• Buy-nance? More like buy-crypto: A group of former executives from Binance, one of the largest cryptocurrency exchanges globally, has created a $100 million venture fund, the team told Jacquelyn.

To fully embrace product-led growth, build a strong product ops team

A crowd of people wearing red shirts, forming a graph shape, symbolizing product ops and contribution to product led growth

Image Credits: Henrik Sorensen (opens in a new window) / Getty Images

Product managers transform customer needs and business requirements into services and features that make money, but it’s a limited role.

Even though PMs interact with customers and internal stakeholders from sales, marketing and engineering, they’re rarely empowered to implement best practices, select tools or manage operational aspects of the product pipeline.

That’s changing as more companies carve out roles for product operations, writes Todd Olson, co-founder and CEO of software platform Pendo.

“It’s similar to how sales and marketing ops help their departments,” he says, and “it’s a critical function for any company that wants to make its product the ‘center of the wheel.’”

To fully embrace product-led growth, build a strong product ops team

(TechCrunch+ is our membership program, which helps founders and startup teams get ahead. You can sign up here.)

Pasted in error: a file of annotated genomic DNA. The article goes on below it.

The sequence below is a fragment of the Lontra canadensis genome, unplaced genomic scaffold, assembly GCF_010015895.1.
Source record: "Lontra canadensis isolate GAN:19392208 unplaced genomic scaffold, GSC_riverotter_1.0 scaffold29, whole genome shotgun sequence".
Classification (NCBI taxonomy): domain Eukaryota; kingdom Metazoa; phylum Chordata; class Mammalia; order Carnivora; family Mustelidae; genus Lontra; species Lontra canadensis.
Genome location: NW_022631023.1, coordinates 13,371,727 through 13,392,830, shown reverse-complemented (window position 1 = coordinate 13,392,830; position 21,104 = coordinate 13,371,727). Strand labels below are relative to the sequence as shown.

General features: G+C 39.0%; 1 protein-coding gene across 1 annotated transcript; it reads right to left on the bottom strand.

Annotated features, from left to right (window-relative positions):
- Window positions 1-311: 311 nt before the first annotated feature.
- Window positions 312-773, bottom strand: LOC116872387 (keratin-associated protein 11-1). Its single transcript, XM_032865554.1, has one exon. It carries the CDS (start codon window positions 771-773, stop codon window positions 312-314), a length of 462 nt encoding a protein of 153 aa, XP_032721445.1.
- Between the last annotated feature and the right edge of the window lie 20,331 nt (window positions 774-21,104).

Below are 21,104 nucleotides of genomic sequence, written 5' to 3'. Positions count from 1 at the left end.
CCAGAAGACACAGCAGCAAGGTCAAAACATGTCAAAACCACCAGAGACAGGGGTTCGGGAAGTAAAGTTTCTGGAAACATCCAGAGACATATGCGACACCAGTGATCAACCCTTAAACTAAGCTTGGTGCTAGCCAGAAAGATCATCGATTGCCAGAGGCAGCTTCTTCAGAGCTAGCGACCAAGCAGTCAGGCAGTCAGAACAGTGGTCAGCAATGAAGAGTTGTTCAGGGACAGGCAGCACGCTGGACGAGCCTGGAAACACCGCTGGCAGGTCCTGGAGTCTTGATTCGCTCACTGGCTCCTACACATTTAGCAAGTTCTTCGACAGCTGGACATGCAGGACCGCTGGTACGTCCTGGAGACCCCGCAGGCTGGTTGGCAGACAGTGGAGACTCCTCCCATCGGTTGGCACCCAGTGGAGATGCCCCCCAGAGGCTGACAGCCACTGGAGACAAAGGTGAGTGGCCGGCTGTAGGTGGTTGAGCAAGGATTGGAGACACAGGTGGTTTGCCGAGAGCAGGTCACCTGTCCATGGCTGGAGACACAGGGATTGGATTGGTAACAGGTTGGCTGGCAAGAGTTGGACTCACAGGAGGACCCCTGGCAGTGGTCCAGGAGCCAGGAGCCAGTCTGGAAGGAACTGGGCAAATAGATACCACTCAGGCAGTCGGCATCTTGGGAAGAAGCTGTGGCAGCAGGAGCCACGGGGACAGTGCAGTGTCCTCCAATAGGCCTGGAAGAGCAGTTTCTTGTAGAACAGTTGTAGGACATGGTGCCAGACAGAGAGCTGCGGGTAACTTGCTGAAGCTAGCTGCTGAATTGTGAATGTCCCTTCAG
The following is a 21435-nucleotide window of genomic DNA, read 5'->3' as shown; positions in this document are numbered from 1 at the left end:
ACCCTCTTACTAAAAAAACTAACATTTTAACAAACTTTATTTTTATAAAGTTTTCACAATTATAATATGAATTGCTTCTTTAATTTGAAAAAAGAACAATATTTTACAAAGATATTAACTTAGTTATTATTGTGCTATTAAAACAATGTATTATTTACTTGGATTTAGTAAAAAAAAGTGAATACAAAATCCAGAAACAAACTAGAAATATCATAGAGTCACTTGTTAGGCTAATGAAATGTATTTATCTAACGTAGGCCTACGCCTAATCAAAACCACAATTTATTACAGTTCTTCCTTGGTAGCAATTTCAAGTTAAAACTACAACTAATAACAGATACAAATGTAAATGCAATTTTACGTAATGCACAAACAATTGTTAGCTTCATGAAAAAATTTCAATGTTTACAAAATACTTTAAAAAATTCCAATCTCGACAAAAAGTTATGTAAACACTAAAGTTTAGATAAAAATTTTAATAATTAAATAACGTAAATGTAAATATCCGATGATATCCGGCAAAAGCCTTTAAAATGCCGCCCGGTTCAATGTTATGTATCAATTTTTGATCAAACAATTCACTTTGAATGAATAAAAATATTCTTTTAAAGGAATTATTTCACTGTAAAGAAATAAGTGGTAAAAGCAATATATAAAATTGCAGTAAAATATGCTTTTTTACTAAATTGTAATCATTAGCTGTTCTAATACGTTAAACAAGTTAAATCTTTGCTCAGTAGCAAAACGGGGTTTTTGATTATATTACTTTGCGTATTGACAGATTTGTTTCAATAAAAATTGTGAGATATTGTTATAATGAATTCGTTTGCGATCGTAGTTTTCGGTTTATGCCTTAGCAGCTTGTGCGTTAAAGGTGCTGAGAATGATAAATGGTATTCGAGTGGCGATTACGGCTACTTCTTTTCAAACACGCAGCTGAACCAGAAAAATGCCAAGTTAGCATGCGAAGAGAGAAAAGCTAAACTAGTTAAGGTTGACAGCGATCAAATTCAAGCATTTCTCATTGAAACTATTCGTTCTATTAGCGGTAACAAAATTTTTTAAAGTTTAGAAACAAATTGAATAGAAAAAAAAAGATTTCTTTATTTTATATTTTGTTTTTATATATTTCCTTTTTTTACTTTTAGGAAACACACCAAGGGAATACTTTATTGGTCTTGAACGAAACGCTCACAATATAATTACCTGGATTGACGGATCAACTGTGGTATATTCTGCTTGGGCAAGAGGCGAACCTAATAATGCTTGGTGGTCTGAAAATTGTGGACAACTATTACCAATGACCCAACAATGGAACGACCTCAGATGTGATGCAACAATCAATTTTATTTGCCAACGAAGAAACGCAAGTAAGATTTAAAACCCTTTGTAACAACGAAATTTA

Big Tech Inc.

There was a lot of “big tech news” today, so let’s jump in and start with a little regulatory and government intervention. Meta is doing us all a favor and rewriting and redesigning its privacy policy so, dare we say, we can understand it. Over at Google, U.K. officials are taking a look under the hood to determine Google’s role in some potential antitrust abuses around adtech. Meanwhile, Twitter agreed to pay a $150 million settlement with U.S. regulators over “allegations that the social media company misrepresented the ‘security and privacy’ of user data over several years.”

Continuing with the Twitter train for a moment, yesterday we brought you the news that former CEO Jack Dorsey left the board, AND news that the company’s stock jumped when Elon Musk said he still has plans to buy Twitter and finance more of the deal himself. Today, investors are not thrilled with Musk and are suing him over what they perceive as manipulation of the stock price in his favor. We’ll keep on this one.

In vroom, vroom news, Luminar nabbed itself a couple of executives from the likes of Apple, Nvidia and Tesla to continue developing its autonomous technology. Joby Aviation is one step closer to its goal of becoming a commercial aerial ridesharing service after receiving certification from the FAA to operate a commercial air-taxi operation.

Do you give up, or are you thirsty for more?

  • Epic battle: Epic Games filed a new suit against Apple, challenging the tech giant’s use of third-party apps, saying it could compromise the iPhone’s security.
  • That’s what friends are for: TikTok is making friends left and right with the likes of Sprout Social, Hootsuite and Sprinklr as part of an extension to its Marketing Partner Program that will enable marketers to manage their TikTok accounts without having to leave third-party content marketing platforms.
  • Box-y earnings: Document-sharing platform Box reported its fifth straight quarter of increased growth, and Ron was there with CEO Aaron Levie to get all the details

Source: TechCrunch